Researchers breaking the bounds of stem cell research
ACES team nominated for the 2019 Research Australia Health and Medical Research Awards.
The ARC Centre of Excellence for Electromaterials Science (ACES) Chief Investigator Associate Professor Jeremy Crook isn’t who comes to mind when you think of Mary Shelley’s fantastical Dr Frankenstein. Yet, when he says words like “electrified tissues” and “brain on the bench”, you start to wonder if he might start running around the labs at the University of Wollongong shouting, “It’s alive, alive!”.
The ACES team, including Professor Crook, ACES Director Distinguished Professor Gordon Wallace, and ACES Research Fellow Dr Eva Tomaskovic-Crook, are not building an 8-foot tall creature, however, but creating novel ways to use tiny stem cells to assist in tissue engineering research to treat diseases.
In particular, the team is investigating using electrical stimulation to influence cell behaviour as a way to treat traumatic brain injuries and neurological disorders such as epilepsy and Parkinson’s disease. This research was recently published inAdvanced Healthcare Materials and highlights research and the use of technologies developed by ACES in collaboration with Jadranka Travas-Sejdic from the University of Auckland and Jari Hyttinen from Tampere University of Technology.
Progress in this area has been recognised at a national level, with Professor Crook, Professor Wallace and Dr Tomaskovic-Crook nominated for the 2019 Research Australia Health and Medical Research Awards. The team is a finalist in the Frontiers Research Award category, which recognises transformative research projects that extend existing knowledge and understandings within health and medical research that will enable Australia’s health system to position itself as a global leader.
Research Australia Health and Medical Research Award nominees Distinguished Professor Gordon Wallace, Dr Eva Tomaskovic-Crook and Professor Jeremy Crook.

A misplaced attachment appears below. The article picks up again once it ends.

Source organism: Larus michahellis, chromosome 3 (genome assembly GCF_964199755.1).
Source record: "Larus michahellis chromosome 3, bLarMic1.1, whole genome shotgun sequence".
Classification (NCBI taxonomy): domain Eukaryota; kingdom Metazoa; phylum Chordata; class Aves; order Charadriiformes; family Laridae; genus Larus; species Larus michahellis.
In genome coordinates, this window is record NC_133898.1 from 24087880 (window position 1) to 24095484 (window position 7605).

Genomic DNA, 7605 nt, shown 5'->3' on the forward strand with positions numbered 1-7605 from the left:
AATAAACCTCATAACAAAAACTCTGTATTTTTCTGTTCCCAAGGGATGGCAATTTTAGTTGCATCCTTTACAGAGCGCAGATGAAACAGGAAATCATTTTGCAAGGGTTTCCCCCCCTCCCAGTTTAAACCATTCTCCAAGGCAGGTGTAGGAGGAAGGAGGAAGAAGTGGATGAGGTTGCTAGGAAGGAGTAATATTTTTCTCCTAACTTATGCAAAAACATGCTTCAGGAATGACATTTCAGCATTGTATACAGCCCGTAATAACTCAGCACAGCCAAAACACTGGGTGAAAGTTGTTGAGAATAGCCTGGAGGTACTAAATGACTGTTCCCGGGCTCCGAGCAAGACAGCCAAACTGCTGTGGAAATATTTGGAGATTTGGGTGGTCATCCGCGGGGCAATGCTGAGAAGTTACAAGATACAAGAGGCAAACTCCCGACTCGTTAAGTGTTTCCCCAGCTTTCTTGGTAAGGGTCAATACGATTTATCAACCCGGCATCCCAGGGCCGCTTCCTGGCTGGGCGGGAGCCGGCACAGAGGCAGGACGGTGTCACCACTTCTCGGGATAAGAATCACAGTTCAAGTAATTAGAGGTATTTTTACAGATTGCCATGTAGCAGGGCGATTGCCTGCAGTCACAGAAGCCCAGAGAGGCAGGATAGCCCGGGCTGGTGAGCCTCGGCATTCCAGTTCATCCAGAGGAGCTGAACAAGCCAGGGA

It is, in fact, Professor Crook who draws the first comparison between the team’s work in using electricity to produce advanced living three-dimensional human neural tissues in the laboratory, and that of the fictional scientist in Mary Shelley’s 19th century novel.
“We have been working for a number of years at ACES on using electricity to produce three-dimensional human neural tissues in the laboratory,” Professor Crook explained.
“Our most recent work captures the imagination by echoing Frankenstein’s use of electricity to restore life to tissue, though we are applying it to stem cells to form brand-new 3D brain-like tissues.”
A human body has many different types of cells, and each set of cells has a job to do – think blood cells, muscle cells, fat cells, neural cells… Stem cells, however, are cells that do not have specific roles but can transform into more specialised cells that are required by the body.
Now mixing cells and electricity surely can’t be a good idea, right?
“Actually, our bodies are naturally bioelectric, with organs and component tissues operating electrically for normal physiological function, including during development and healing following injury,” Professor Crook said.